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Capita to offload non-core business units

Capita reveals it might sell some of its non-core business units after issuing a profit warning, which the CEO partly blames on its business being too broad and complex

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Outsourcing

Outsourcing giant Capita has issued a profit warning and announced a restructuring plan that includes selling off non-core business divisions.

Capita is a diverse outsourcing group, with IT services as one of its competencies. The news comes at a time when large-scale outsourcing in the private and public sectors is being widely questioned, following the collapse of Carillion.

Customers have no say in how service providers run their businesses, so risks taken by them become risks to customers.

Following the warning, which saw Capita’s share price plunge by 40%, CEO Jonathan Lewis said the company had become complex in terms of its offering.

We are now too widely spread across multiple markets and services, making it more challenging to maintain a competitive advantage in every business and to deliver world class services to our clients every time,” he said.

Lewis said various divisions, including IT services, faced financial challenges, with “headwinds particularly expected to impact upon the financial performance of the private sector partnerships, in both insurance services and customer management, public services partnerships and IT services divisions”.

Capita cited delayed decision-making by customers as one of the reasons, as well as costs related to complying with the General Data Protection Regulation (GDPR).

Capita provides a diverse set of IT services to public and private sector customers. For example, it provides ICT services to 1,100 schools in Northern Ireland through a managed IT service to 350,000 users, including a cloud-based network for access to educational resources and collaboration. Another recent contract saw HSBC implement Capita’s Omiga mortgage software to create a single platform for brokers in an attempt to increase business via this channel.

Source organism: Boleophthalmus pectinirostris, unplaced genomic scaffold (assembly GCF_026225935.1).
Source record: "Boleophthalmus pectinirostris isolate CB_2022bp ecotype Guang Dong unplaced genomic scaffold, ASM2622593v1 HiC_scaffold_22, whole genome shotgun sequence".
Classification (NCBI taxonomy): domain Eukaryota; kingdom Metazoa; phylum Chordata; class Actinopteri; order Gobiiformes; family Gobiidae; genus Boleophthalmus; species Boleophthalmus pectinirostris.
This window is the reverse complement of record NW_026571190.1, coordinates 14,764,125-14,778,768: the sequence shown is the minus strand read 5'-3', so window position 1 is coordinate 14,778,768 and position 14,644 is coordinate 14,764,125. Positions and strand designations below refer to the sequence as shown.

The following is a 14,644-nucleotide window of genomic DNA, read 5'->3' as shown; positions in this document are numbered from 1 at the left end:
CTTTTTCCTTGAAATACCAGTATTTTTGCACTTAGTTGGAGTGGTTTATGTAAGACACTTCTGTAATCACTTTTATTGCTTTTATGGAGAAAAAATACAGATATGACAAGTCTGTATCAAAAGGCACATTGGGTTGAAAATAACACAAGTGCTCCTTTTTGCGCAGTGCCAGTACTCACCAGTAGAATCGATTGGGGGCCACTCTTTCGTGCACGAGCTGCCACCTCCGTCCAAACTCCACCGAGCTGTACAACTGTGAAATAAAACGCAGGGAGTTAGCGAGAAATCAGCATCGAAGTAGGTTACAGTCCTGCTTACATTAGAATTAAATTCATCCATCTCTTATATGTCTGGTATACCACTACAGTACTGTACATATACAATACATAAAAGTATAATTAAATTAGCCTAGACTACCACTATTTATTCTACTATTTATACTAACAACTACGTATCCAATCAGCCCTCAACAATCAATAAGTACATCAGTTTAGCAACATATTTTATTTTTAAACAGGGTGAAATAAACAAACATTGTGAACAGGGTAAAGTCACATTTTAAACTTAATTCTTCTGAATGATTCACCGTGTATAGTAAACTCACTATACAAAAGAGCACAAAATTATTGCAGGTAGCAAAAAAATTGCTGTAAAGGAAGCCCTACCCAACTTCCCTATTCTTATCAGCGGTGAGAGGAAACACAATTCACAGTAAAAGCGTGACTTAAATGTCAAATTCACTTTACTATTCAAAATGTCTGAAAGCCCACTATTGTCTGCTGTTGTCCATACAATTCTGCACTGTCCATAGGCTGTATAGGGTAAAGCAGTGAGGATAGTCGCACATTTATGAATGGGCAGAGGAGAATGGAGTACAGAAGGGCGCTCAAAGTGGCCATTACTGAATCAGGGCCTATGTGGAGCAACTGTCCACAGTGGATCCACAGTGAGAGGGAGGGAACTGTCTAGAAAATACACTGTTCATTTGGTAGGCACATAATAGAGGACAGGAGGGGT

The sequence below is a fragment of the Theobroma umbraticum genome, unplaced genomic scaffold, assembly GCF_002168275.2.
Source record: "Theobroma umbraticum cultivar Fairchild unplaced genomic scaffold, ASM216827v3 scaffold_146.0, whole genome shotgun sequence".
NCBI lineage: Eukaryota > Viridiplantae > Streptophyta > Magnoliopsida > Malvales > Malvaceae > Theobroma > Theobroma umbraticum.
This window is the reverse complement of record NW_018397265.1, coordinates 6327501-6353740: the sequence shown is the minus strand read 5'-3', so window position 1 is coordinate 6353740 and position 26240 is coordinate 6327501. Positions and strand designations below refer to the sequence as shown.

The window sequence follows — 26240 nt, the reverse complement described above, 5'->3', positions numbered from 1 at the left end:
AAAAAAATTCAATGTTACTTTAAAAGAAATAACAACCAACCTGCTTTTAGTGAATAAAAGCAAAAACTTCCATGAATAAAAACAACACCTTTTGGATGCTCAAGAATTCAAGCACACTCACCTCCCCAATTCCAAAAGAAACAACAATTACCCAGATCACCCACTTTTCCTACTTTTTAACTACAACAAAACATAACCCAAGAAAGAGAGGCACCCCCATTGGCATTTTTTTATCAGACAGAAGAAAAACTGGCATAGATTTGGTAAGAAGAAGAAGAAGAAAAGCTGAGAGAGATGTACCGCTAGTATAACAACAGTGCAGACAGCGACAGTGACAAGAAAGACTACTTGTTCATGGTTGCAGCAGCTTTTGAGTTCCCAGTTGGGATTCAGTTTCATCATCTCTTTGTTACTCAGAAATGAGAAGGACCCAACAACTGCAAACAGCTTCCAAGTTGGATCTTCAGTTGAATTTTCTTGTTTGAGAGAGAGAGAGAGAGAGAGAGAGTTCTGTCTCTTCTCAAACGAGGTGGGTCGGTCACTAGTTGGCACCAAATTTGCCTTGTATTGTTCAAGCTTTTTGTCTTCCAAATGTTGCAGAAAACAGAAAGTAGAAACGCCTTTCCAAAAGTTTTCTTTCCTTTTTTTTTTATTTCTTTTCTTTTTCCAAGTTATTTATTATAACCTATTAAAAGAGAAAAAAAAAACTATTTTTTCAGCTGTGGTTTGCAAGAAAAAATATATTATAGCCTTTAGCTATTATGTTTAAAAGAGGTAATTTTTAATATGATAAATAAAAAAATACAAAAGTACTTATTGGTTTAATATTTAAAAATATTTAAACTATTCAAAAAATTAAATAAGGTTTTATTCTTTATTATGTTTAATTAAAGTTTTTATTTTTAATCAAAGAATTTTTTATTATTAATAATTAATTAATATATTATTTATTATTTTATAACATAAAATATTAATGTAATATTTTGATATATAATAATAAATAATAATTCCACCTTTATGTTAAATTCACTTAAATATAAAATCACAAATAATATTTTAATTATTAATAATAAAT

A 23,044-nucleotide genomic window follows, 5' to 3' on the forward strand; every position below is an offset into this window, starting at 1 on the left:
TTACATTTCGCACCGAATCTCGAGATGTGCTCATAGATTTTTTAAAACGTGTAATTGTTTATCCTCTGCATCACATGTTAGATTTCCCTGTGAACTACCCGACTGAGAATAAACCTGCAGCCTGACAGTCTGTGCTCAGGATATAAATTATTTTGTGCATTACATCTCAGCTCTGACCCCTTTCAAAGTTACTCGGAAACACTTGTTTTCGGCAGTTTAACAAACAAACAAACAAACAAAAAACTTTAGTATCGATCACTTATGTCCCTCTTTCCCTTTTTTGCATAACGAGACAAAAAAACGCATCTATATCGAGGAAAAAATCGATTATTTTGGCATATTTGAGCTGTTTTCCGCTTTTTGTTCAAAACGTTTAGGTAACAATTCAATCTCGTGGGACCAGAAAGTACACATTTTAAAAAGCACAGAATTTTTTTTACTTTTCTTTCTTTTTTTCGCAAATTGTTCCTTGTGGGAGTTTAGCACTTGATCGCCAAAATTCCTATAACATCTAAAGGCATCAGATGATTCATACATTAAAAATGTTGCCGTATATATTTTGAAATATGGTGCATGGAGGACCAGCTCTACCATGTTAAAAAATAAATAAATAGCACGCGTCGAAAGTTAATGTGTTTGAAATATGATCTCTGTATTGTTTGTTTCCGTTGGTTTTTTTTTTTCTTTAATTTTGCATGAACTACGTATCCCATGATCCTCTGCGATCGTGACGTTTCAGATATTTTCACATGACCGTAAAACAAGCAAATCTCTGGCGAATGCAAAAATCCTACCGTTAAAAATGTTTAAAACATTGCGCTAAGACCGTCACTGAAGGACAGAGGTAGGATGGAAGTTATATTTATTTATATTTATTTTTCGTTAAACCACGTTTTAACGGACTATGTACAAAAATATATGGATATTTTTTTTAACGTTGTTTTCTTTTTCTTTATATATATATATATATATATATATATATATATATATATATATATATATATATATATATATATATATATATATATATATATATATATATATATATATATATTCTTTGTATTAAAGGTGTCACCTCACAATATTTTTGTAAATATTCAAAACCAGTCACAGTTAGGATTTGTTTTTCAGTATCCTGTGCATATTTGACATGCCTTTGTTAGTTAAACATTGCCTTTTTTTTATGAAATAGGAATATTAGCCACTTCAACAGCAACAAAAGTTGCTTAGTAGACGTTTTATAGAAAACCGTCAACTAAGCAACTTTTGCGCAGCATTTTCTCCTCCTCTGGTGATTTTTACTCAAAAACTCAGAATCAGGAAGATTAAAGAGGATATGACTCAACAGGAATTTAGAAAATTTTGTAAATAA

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One source speculated that it might be difficult to sell off the IT services division.

“My understanding has always been that the IT services business was more central, internal and embedded, not a freestanding business. How often has Capita sold IT services on their own? Or claimed to be an IT services business? IT-enabled, yes. So not sure that Capita is in a position to sell its IT services division,” he said.

The source added that operations such as the car parking business would be easier to sell.

Peter Schumacher, CEO at outsourcing advisory The Value Leadership Group, said: “Capita’s problems reflect, in part, the enormous competitive pressure the company faces from offshore services firms such as TCS [Tata Consultancy Services].”

He added that offshore companies, which are financially powerful and always looking to increase their customer base in the UK public sector, might be potential buyers of parts of Capita’s business. “A break-up with divestiture of some of its more promising business to offshore-based competitors is a possibility.”

With the collapse of Carillion, which provided blue collar outsourcing services, fresh in people’s minds, the outsourcing industry could face a drop in confidence. Had Carillion been an IT services provider, IT decision-makers might have been putting in place emergency plans. The Capita warning, however, brings home some of the considerations for IT decision-makers.

Steven Hall, president for Europe at IT outsourcing advisory ISG, said the Carillion collapse was a strong reminder to businesses outsourcing in any sector to understand that outsourcing does not mean offloading. “It might encourage organisations to ensure the right controls are put in place when outsourcing,” he added.

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